Bannon walked into a perjury trap with his executive privilege publicity stunt: legal experts

Bannon walked into a perjury trap with his executive privilege publicity stunt: legal experts
Steve Bannon speaking at the 2017 Conservative Political Action Conference in National Harbor, Maryland, Wikimedia Commons
Frontpage news and politics

Former White House adviser Steve Bannon's request that Donald Trump issue a letter releasing him to speak to House investigators looking into the Jan 6th insurrection may have put him in even greater legal peril reports the Daily Beast.

Last week the former president gave the go-ahead for Bannon -- already facing trial on criminal contempt charges -- which was generally regarded as an attempt to forestall his trial and a as publicity stunt for both parties.

That, however, did not work and now his offer has put him the position where the House Jan 6th select committee could put him under oath where he could blunder and commit perjury.

As the Beast's Jose Pagliery wrote, "The letter was a last-minute attempt to throw a curveball at the Justice Department just a week before Bannon’s criminal contempt of Congress trial for refusing to show up before that very committee," adding, "Now Bannon is barreling toward a trial while dangling potential testimony before the congressional panel—a prime opportunity to perjure himself or explain why he broke the law—and lawyers say there’s practically nothing he can do that won’t land him in even more legal jeopardy."

According to law professor Michael J. Gerhardt of the University of North Carolina, "It’s going to make it very hard for him to figure out what he could say that won’t incriminate him. I think he’s going to land in trouble. It just seems inevitable."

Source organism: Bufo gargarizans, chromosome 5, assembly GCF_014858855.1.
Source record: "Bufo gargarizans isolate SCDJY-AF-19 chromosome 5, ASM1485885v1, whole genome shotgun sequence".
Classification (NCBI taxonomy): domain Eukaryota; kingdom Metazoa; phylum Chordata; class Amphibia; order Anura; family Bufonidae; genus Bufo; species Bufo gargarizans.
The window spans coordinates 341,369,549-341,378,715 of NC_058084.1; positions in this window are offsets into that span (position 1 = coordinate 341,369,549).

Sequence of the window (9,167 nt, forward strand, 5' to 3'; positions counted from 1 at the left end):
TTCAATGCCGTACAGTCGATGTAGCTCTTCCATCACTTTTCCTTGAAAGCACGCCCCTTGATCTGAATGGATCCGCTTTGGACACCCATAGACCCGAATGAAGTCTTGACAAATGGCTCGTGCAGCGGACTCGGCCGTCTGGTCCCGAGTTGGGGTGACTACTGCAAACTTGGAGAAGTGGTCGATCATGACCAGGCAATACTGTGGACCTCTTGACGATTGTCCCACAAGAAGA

While it is unclear whether the committee will take Bannon up on his offer, Pagliery wrote that should they do so, Bannon will have successfully have painted himself into a corner where he either has to tell the truth or face new criminal charges.

"If the committee accepts his tenuous offer, Bannon is in the awkward position of putting himself in one hot seat just days before he’s in yet another," he explained. "For example, committee members could ask him why he never showed up last fall—and whatever Bannon says under penalty of perjury could appear at trial just days later. If he contradicts himself on anything at any point, prosecutors can argue that he lied to Congress—yet another crime—or is lying at trial."

The report also goes on to note that, should Bannon try to "grandstand" during his testimony, it could bring down the wrath of federal prosecutors.

As George Washington University law school professor Catherine J. Ross put it, "If he’s calculating that he can make a better plea deal, it would undermine those strategies… he could make his situation worse if he perjures himself or is seen as an extremely uncooperative witness."

You can read more here.

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